IACH Informer
Issue 9 October 2006

Flu Season
By Pete Wiemers, Health Promotions Educator Here’s a riddle: Which vaccine is more than 60 years old and yet different every year? If you said, “flu,” you’re right! October is the beginning of the North American influenza (flu) season and it’s time for another round of vaccinations. The vaccine has basically been made the same way since 1945, yet is different every year because it specifically protects against the three types of influenza virus that the World Health Organization and Centers for Disease Control and Prevention (CDC) predicts will cause the upcoming flu season. Influenza infections result in about 36,000 deaths every year, especially among the elderly, young children and those with other medical problems. About 59 million people could become infected this influenza season with more than 200,000 people requiring hospitalization. Children are two to three times more likely than adults to get sick with the flu, and children more often spread the virus to others. Schools and daycares, where children mingle without paying close attention to “covering their coughs,” are excellent place for influenza to spread. It is no surprise that families with school-age children have more infections than other families. On average, one-third of the family members of school-aged children are infected each year. The elderly are also very susceptible to infection. For those over age 65 years, newborns and young children, and people with serious medical conditions, the flu and its complications can be life-threatening. Influenza vaccination protects the population at large in two ways. Those who get vaccinated are normally able to develop immunity in three to four weeks. This immunity comes from the creation of special proteins called “antibodies” that attack and disable the virus before it is able to infect the cells of the nose, throat and lungs. However, children under six months of age cannot be vaccinated. And some older people and people with certain medical conditions will not develop immunity even if vaccinated. For various reasons, their immune systems cannot respond to vaccination. People who do not have their own antibodies to influenza can still be protected if they are surrounded by others who are vaccinated. High-risk individuals in the community are shielded from infection by the immunity of those around them. It is very important that families with young children, the elderly, those with serious medical conditions, and those who take care of others (such as nurses and other medical professionals), get vaccinated as early as possible. The first priority is for Soldiers involved in deployments, but that leaves about three million doses for other active duty military, family members and employees. Annual influenza vaccination is mandatory for all active duty Soldiers, as well as Guard and Reserve Soldiers on active duty for 30 days or more during the influenza season. Soldiers deploying from Fort Riley have been receiving influenza vaccination during their “Soldier Readiness Processing” since early September. Soon all Soldiers, high-risk individuals and healthcare workers will also be vaccinated. Vaccination will be offered to military family members, retirees and civilian employees in November and December as long as the vaccine supply is sufficient. The exact dates and times will be published in The Post, displayed at locations around the installation and on Channel 2. Cover Your Cough! Sneezing and coughing – without covering your mouth and nose – send a shower of mucus droplets containing the virus into the air and onto surfaces. Others get infected by breathing in those particles or by touching contaminated surfaces. The virus is transferred from their hands to their mouth or nose. Common things like telephones, keyboards and door knobs can remain contaminated for several minutes to hours after someone coughs on them. (Continued on Page 4)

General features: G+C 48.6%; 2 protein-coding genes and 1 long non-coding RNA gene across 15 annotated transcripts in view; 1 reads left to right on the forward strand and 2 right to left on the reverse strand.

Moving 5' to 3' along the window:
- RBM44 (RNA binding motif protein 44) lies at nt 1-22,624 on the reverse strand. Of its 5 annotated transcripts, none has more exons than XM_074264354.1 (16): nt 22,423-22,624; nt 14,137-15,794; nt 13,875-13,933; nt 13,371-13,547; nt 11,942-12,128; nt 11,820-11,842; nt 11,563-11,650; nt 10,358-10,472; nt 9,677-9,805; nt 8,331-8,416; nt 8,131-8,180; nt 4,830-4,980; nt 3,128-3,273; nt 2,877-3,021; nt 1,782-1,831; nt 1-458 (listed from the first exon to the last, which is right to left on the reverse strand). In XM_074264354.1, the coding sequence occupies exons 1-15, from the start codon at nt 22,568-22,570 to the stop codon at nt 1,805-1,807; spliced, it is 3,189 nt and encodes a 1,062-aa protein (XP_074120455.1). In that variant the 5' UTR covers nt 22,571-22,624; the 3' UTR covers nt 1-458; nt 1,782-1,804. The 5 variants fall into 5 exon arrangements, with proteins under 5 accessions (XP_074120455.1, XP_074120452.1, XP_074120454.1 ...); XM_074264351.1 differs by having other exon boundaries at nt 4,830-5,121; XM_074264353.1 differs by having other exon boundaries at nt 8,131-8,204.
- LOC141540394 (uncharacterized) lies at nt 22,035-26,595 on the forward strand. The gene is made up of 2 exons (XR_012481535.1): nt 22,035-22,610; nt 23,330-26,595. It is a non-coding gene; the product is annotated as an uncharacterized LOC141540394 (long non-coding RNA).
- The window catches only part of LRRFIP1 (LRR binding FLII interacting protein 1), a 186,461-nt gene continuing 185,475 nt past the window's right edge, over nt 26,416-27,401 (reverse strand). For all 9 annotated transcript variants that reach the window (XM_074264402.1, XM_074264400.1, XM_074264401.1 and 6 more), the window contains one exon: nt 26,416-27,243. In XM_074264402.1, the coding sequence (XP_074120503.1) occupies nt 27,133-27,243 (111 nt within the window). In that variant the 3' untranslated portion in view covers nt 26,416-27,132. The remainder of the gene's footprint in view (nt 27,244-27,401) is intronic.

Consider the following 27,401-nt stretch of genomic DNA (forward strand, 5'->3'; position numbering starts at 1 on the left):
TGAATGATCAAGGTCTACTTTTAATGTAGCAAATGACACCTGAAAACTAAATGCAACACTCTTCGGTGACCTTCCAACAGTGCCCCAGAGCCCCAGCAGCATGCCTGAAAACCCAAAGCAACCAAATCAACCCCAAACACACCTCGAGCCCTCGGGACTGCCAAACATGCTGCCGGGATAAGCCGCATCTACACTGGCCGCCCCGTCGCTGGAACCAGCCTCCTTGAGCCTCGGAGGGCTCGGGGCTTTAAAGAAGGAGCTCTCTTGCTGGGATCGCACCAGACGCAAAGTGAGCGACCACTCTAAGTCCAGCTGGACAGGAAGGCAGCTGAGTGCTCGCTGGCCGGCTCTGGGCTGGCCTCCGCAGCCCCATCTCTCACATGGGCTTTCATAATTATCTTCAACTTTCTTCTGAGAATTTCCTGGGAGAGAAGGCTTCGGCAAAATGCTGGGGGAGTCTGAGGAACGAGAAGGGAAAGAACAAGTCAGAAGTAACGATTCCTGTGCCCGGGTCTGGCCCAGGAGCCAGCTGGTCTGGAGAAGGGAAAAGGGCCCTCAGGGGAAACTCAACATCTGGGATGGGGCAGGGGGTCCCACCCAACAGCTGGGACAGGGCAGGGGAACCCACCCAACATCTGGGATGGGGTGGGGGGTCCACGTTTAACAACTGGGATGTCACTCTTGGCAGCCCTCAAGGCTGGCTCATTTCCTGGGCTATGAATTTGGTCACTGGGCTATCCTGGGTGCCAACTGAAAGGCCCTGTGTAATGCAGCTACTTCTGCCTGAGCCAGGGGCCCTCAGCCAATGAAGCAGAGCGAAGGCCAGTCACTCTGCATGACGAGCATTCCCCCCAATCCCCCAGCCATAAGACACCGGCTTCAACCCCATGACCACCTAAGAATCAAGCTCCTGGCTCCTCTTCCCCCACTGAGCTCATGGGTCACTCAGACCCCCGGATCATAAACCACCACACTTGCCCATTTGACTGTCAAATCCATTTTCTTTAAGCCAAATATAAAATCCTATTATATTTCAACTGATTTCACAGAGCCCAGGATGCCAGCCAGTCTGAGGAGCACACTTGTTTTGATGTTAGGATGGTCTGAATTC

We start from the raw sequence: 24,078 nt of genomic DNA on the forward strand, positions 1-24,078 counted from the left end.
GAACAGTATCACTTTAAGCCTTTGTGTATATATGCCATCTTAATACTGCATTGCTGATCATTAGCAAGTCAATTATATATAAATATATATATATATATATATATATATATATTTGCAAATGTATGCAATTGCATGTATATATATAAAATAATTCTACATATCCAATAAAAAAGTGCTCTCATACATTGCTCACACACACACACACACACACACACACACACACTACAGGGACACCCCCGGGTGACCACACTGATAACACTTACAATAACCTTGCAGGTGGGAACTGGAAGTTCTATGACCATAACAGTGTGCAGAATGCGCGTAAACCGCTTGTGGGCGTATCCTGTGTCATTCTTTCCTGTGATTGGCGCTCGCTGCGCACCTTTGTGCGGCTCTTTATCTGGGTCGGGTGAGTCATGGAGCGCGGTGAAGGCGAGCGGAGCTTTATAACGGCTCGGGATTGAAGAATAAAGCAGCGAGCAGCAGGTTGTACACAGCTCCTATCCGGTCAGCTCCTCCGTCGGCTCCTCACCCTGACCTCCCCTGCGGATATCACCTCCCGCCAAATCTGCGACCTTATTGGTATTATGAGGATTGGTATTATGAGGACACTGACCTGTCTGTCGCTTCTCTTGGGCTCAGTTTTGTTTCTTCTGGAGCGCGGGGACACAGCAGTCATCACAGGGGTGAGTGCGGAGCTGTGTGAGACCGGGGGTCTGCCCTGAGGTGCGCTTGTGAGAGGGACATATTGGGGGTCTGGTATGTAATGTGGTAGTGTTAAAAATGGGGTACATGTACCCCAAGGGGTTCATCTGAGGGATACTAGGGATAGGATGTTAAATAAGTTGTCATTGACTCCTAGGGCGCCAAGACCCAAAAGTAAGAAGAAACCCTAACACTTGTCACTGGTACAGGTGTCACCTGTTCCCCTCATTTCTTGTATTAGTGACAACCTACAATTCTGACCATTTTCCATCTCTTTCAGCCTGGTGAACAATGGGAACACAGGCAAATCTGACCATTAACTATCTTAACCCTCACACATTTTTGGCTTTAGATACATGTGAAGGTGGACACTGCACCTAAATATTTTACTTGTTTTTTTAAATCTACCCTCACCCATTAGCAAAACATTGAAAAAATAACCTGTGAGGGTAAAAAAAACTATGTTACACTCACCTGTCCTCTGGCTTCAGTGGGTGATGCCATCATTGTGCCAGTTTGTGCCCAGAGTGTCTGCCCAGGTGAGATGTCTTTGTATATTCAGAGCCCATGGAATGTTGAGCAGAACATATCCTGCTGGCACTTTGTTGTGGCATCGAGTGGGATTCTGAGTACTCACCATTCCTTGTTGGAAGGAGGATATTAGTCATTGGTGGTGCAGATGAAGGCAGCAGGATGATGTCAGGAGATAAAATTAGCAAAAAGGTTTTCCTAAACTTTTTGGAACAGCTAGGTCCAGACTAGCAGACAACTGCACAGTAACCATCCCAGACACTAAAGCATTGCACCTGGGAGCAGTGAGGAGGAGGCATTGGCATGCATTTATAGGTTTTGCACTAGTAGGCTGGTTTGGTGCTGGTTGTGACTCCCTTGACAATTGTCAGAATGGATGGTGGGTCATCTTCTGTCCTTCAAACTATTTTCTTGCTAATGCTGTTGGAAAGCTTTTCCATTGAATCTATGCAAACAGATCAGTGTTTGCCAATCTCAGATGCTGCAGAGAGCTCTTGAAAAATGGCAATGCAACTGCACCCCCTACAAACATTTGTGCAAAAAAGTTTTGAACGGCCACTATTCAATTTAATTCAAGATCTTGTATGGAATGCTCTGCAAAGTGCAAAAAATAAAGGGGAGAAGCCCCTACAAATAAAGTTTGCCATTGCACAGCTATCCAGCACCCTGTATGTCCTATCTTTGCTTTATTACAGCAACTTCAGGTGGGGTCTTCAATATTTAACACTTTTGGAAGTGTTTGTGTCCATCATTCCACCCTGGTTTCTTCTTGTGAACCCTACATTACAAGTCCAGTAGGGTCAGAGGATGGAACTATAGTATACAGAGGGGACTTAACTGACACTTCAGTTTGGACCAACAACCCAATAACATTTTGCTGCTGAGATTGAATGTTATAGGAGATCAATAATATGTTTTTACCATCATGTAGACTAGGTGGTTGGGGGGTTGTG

Nurse Advice Line
The Irwin Army Community Hospital Nurse Advise Line hours of operation are as follows: Mondays—Fridays, 7:30 a.m. to 7:30 p.m. Saturdays, Sundays and federal holidays the hours are 9:00 .am. to 5:00 p.m.